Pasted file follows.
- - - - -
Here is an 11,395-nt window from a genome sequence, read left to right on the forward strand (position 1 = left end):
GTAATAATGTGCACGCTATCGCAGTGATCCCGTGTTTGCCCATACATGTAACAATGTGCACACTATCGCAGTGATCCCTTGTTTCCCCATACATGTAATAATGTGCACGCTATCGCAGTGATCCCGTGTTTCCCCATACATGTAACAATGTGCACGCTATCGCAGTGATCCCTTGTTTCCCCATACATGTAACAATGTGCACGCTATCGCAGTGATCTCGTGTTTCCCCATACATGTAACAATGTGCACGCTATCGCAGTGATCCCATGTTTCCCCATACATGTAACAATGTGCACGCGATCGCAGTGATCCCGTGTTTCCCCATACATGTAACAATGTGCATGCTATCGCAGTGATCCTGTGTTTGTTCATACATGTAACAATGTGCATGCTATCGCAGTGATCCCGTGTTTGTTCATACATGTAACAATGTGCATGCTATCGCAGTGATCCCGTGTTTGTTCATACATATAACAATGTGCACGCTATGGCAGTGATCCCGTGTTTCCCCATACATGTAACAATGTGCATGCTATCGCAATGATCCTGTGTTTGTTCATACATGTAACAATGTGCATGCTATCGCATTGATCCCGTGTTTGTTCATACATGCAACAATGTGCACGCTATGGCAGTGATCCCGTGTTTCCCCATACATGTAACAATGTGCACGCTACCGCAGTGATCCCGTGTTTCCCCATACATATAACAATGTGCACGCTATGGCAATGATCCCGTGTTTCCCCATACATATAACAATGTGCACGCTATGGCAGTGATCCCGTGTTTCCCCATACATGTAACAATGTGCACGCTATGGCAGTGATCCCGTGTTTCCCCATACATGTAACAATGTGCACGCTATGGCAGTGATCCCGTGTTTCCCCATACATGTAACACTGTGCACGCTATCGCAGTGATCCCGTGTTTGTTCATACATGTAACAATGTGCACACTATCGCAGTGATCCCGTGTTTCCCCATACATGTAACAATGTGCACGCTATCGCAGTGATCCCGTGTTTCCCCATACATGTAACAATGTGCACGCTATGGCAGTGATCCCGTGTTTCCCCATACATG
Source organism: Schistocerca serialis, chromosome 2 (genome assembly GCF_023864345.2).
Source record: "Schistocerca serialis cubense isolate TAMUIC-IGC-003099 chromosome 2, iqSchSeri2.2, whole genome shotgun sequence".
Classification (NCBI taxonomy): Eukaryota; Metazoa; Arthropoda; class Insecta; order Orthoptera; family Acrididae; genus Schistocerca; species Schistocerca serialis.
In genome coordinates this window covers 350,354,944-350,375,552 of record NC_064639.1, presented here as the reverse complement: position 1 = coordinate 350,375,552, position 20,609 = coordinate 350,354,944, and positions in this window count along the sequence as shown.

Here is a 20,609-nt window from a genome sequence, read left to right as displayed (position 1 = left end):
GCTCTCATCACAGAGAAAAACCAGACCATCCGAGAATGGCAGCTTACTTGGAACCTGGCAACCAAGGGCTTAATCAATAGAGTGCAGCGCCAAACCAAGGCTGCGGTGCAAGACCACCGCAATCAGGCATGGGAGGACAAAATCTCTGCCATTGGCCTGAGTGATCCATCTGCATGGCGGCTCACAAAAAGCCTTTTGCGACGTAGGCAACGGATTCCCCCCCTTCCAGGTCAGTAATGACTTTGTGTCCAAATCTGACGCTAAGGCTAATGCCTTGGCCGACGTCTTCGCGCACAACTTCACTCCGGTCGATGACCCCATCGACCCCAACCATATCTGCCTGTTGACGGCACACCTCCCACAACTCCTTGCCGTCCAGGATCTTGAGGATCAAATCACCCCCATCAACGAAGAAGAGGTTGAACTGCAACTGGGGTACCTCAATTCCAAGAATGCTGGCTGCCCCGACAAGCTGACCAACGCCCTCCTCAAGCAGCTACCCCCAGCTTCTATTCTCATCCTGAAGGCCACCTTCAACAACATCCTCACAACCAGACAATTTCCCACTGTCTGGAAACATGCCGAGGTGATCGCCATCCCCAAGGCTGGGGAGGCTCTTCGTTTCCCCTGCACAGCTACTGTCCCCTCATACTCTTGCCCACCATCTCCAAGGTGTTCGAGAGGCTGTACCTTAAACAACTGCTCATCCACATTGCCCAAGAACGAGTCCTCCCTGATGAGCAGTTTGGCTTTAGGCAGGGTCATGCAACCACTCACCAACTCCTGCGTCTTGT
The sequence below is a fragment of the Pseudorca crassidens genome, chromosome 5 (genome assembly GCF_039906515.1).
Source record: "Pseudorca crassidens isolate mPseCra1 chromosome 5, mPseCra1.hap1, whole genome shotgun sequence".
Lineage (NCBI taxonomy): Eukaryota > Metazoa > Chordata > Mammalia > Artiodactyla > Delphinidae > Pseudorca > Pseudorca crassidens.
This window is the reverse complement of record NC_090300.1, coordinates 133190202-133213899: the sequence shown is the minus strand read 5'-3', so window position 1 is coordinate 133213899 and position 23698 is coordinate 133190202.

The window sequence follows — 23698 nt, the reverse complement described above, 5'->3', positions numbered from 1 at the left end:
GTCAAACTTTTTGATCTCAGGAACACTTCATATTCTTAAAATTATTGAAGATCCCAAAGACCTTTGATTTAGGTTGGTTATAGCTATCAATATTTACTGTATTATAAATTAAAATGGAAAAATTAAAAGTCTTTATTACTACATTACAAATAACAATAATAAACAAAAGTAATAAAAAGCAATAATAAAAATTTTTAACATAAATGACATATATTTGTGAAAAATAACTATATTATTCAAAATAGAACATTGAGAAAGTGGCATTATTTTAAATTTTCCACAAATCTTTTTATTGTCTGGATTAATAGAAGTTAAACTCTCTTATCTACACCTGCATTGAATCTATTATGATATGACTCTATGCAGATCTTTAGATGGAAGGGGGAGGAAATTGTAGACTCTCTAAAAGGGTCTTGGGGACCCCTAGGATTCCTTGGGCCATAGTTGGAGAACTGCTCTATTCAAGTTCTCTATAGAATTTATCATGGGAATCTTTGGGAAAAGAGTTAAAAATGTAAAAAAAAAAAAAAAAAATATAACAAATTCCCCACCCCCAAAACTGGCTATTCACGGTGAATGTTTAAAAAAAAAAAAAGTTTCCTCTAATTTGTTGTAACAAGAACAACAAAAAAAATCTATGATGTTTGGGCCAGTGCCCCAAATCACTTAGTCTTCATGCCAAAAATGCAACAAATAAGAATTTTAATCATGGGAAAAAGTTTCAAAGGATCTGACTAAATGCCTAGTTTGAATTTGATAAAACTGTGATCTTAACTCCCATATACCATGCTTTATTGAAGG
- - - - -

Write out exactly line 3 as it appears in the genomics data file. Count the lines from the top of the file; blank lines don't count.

Source organism: Schistocerca serialis, chromosome 2 (genome assembly GCF_023864345.2).